Q to all candidates: what is the long-term role of traditional Linux distributions?
Debian prides itself on shipping large quantities of free software with
a strong level of stability within a release. A huge number of users
around the world rely on Debian as a solid base for their infrastructure
and derivative works, and our packaging policy makes it easier for us to
ensure that security updates hit all users rather than a subset.
But upstream development is increasingly diverging from our approach.
Many new software ecosystems are based on external code repositories
rather than relying on the distribution, and in several languages it's
expected that a project directly include its dependencies rather than
relying on external availability. A world in which users are more
concerned about immediate functionality rather than long-term interface
stability means there's an increasing amount of free software that's
somewhere between difficult and impossible to ship in Debian. Efforts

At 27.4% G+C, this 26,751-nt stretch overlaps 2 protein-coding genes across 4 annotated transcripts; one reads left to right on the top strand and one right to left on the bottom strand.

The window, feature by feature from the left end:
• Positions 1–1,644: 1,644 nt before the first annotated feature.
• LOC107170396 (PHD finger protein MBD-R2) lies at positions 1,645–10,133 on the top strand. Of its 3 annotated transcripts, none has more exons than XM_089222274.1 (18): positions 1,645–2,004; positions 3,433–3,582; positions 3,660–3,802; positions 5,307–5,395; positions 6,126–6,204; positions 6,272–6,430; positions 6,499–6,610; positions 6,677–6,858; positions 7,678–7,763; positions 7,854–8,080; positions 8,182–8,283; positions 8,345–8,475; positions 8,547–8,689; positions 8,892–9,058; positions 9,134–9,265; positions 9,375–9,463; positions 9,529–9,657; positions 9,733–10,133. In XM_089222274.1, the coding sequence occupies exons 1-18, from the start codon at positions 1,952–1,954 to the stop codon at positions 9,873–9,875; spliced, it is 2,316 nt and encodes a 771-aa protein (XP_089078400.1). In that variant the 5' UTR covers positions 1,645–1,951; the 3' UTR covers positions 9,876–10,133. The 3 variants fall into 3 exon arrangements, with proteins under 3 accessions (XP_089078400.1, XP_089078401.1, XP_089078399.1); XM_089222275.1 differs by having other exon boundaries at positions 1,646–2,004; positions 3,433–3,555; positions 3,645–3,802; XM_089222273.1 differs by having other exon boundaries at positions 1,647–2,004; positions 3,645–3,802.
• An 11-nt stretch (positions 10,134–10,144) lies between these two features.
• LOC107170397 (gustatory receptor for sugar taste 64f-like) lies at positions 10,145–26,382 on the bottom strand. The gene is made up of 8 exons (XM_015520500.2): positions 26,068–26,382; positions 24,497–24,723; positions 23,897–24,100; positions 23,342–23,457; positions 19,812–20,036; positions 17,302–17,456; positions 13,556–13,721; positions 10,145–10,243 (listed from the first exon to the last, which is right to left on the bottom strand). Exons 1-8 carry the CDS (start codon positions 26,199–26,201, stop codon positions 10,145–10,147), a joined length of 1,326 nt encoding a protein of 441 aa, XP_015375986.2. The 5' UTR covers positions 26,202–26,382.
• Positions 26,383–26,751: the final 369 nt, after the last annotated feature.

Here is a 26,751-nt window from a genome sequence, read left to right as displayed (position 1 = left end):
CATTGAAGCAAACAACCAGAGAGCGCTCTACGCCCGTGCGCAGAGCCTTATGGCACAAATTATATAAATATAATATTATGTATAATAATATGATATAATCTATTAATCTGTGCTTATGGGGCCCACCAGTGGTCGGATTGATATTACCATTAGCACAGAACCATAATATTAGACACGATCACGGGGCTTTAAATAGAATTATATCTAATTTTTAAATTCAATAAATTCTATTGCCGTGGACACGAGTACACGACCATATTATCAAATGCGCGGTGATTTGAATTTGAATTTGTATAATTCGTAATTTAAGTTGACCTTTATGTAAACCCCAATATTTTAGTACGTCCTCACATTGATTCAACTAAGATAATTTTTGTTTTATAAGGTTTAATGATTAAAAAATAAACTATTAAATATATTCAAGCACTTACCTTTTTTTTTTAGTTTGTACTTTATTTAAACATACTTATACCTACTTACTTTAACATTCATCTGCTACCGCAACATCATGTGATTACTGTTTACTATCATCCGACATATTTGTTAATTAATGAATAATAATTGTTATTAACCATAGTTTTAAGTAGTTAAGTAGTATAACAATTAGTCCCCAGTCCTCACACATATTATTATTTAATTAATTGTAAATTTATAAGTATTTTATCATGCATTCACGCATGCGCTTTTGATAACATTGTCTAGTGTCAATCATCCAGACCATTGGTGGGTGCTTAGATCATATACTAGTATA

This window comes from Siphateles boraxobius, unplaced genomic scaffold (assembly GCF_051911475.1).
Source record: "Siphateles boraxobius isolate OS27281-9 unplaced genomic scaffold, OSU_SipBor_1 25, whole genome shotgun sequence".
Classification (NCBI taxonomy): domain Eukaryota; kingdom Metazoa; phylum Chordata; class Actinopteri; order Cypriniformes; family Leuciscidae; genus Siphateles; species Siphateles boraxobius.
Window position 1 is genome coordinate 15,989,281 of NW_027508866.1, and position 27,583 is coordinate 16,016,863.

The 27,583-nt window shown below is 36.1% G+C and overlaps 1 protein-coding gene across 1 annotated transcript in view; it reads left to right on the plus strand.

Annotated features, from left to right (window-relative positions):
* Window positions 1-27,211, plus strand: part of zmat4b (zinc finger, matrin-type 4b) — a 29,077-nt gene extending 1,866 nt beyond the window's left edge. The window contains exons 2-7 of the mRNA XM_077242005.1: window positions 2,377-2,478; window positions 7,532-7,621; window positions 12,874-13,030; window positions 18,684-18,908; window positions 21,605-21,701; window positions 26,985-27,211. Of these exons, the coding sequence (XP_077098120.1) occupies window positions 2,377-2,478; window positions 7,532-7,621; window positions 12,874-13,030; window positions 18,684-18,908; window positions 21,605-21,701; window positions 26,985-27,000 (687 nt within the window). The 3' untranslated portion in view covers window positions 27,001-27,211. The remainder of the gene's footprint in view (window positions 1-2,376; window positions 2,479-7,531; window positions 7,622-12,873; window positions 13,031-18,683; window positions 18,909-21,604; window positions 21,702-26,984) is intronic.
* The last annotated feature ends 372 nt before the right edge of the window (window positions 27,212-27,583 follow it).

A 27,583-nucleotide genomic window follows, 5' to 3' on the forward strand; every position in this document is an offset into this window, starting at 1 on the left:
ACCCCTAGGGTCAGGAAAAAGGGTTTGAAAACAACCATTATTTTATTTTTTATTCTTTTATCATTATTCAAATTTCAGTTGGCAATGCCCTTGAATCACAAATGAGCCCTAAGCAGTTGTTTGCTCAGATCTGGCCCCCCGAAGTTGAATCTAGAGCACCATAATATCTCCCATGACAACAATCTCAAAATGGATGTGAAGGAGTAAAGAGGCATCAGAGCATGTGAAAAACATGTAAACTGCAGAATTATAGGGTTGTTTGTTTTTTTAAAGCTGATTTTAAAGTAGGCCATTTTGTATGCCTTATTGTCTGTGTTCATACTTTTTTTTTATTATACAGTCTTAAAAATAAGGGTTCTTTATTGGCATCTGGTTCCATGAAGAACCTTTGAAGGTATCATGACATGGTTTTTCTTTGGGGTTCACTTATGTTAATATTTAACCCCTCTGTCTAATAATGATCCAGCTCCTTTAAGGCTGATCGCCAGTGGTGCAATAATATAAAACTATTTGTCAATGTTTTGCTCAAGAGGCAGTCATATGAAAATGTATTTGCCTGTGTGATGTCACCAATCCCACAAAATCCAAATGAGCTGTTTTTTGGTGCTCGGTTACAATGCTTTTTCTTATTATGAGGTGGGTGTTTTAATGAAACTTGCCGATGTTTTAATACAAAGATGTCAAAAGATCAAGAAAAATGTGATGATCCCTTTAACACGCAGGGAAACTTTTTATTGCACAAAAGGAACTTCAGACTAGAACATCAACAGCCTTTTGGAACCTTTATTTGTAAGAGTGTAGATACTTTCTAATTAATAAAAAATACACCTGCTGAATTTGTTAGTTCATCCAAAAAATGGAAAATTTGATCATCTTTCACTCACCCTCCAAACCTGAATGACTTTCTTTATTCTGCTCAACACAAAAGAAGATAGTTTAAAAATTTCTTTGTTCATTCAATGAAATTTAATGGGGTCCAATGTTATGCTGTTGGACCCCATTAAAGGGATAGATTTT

like Snap and Flatpak are even making this the case for desktop
applications, providing an alternative approach for users to obtain
auto-updated software without relying on Debian.
Given these upstream shifts, is attempting to package as much software
as possible something that actually benefits Debian and our users, or is
it something that brings us a duplication of effort? If we spent time on
building tooling to automatically identify that (say) installed Go
applications that contain dependencies with security vulnerabilities and
alert users, would that be time better spent than independendly
packaging and maintaining those dependencies ourselves? Are our current
priorities the best way to serve the free software community over the
next 10 years? Would we be better off focusing Debian as a high-quality
base for users who then largely consume software from other sources?
Matthew Garrett | email@example.com